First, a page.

Some 15km west of Penjikent, just before the Uzbek border, are the impressive ruins of one of Tajikistan's other great archaeological sites: Sarazm, reputed at 5,500 years to be one of the earliest settlements in Central Asia. Discovered in 1976 by the Soviet archaeologist Abdullojon Isakov, it is remarkable for both its size and its antiquity.
The Sarazm settlement originally spread across 130ha, and carbon dating confirms it was already inhabited by 3500bc, peaking at the start of the Bronze Age when it was likely the largest metallurgical centre in central Asia. It thrived until the third millennium bc and was added to UNESCO's list of World Heritage Sites in 2010 in recognition of its historical significance. It was the first UNESCO site in Tajikistan.
Sarazm is divided into three main areas, each covered by a corrugated roof to protect it from the elements. The excavations show the layout of a sophisticated settlement. The walls of the different buildings are superbly preserved: you can easily still walk through their doorways and follow the grids of streets.
As with ancient Penjikent, Sarazm's most important archaeological finds have been removed to major museums in Dushanbe and abroad, but a small collection is still housed in the Sarazm Museum. The artefacts demonstrate this was a well-developed city with sophisticated agriculture, metallurgy (bronze, copper and precious metals) and craftsmanship, and that it had trading partners as far afield as Iran and India.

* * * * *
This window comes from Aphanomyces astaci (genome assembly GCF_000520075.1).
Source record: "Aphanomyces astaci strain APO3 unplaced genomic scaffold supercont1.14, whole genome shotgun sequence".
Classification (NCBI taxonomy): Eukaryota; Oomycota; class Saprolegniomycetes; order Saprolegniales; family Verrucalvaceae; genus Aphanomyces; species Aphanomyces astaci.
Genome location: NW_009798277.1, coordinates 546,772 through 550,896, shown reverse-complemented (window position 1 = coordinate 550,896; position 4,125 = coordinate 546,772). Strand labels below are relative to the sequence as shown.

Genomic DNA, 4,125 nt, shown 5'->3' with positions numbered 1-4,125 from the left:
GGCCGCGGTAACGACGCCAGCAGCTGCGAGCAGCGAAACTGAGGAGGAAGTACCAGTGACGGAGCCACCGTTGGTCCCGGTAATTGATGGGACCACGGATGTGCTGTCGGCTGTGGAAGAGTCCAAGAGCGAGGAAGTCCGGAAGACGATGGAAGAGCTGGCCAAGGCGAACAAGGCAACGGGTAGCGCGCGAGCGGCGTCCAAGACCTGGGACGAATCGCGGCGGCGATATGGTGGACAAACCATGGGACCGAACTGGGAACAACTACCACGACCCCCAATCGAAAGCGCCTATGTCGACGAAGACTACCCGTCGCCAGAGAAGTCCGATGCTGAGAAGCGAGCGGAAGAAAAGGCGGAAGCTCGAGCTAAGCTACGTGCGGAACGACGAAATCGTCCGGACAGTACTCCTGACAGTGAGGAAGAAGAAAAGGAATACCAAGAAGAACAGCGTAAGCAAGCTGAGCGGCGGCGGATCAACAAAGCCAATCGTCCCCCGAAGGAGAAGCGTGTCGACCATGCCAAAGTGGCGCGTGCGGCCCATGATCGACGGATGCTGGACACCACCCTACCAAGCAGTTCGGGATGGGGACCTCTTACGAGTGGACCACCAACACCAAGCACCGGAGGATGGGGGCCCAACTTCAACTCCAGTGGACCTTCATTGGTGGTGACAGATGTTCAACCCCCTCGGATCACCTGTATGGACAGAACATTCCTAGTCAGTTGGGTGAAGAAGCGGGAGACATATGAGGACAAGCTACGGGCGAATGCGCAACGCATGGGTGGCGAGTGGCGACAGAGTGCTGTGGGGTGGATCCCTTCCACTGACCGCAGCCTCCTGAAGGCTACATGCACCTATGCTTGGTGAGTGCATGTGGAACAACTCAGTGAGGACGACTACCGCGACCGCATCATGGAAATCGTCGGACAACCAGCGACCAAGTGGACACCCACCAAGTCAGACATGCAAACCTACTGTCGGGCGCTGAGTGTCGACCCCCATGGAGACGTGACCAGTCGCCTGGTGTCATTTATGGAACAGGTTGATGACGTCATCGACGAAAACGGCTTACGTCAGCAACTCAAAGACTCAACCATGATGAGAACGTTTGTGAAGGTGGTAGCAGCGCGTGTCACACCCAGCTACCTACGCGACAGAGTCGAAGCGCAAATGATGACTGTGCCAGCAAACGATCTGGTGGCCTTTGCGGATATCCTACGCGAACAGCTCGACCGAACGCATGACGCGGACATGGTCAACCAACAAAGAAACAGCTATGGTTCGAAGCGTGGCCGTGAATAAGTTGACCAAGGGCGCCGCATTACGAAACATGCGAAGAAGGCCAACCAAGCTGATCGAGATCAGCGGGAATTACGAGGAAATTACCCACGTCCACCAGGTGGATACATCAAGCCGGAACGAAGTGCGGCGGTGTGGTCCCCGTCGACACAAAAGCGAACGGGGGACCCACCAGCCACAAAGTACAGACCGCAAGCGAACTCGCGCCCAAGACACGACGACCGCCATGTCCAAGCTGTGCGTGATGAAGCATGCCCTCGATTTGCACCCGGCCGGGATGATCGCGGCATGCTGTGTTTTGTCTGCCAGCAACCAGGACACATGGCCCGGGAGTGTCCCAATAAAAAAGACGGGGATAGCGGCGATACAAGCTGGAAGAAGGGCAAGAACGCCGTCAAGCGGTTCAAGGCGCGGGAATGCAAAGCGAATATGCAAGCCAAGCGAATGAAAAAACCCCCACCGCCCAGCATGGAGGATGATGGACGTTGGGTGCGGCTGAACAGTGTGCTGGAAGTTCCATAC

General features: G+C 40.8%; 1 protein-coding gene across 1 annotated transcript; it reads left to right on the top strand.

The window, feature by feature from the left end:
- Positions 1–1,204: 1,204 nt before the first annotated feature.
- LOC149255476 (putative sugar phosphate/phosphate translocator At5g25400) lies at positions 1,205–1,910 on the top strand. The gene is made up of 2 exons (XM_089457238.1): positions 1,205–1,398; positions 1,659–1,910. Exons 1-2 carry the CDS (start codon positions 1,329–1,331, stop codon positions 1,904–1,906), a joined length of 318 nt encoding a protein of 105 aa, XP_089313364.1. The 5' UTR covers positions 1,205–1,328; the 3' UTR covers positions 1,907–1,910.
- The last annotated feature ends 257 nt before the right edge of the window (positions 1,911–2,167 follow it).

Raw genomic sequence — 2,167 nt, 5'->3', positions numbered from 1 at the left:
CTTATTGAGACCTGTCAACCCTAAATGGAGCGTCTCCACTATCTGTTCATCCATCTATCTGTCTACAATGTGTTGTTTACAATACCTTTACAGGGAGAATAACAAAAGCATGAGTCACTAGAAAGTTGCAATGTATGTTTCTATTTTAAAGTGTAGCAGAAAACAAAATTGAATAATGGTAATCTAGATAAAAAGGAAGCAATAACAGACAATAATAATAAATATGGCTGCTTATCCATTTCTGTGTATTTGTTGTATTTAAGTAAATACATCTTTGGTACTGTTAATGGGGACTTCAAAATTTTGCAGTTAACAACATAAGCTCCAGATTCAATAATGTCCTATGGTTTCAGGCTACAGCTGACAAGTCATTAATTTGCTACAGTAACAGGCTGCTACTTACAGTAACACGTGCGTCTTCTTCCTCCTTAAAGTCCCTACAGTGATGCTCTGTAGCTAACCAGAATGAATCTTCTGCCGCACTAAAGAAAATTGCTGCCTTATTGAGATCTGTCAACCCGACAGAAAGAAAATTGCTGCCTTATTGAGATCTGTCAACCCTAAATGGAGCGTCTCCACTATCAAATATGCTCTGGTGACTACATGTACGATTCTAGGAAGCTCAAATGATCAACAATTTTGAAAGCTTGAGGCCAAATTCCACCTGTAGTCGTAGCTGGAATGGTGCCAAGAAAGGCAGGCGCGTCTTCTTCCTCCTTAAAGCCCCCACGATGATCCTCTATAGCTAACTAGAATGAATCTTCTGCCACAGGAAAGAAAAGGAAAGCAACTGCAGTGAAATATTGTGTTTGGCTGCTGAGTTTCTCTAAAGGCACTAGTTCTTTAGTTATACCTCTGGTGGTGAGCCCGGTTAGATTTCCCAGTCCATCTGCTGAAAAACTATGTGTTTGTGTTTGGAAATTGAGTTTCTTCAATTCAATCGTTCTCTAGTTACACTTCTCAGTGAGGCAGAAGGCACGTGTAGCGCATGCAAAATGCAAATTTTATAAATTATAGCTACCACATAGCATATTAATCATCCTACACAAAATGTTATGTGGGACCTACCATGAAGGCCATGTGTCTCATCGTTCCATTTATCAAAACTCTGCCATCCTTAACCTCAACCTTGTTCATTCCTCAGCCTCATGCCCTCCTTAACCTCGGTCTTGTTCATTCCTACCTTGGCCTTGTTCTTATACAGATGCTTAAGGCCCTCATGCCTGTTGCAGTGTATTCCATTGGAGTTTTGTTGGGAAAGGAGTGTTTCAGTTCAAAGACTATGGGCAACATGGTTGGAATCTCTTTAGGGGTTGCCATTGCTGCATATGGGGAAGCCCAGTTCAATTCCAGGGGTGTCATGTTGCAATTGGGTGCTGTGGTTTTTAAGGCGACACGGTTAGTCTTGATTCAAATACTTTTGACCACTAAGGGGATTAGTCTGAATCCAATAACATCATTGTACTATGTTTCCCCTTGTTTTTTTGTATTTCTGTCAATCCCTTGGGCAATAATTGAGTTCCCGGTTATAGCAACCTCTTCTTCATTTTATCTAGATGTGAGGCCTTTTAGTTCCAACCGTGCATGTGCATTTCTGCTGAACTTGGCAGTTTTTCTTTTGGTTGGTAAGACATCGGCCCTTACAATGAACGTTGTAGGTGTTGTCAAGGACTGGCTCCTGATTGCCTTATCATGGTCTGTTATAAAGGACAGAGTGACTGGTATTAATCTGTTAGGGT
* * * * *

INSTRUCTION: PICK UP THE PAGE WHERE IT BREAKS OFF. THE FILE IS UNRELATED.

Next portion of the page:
The most famous find is from about 3,000 BC, 'The Princess of Sarazm', a woman buried in clothes richly embroidered with turquoise, lapis lazuli, jasper and limestone beads. The beads and a bronze mirror are in the Museum of National Antiquities in Dushanbe. Archaeologists have estimated that the woman died around 3000bc; the dry, sandy ground of Sarazm has left her grave goods unusually well preserved. Her beads are made from lapis lazuli, jet and turquoise, confirming that even 5,000 years ago Sarazm was already trading with Afghanistan and the Indian subcontinent. The beads are on display in the National Museum in Dushanbe along with her bronze mirror: then as now, a girl had to make sure she looked her best.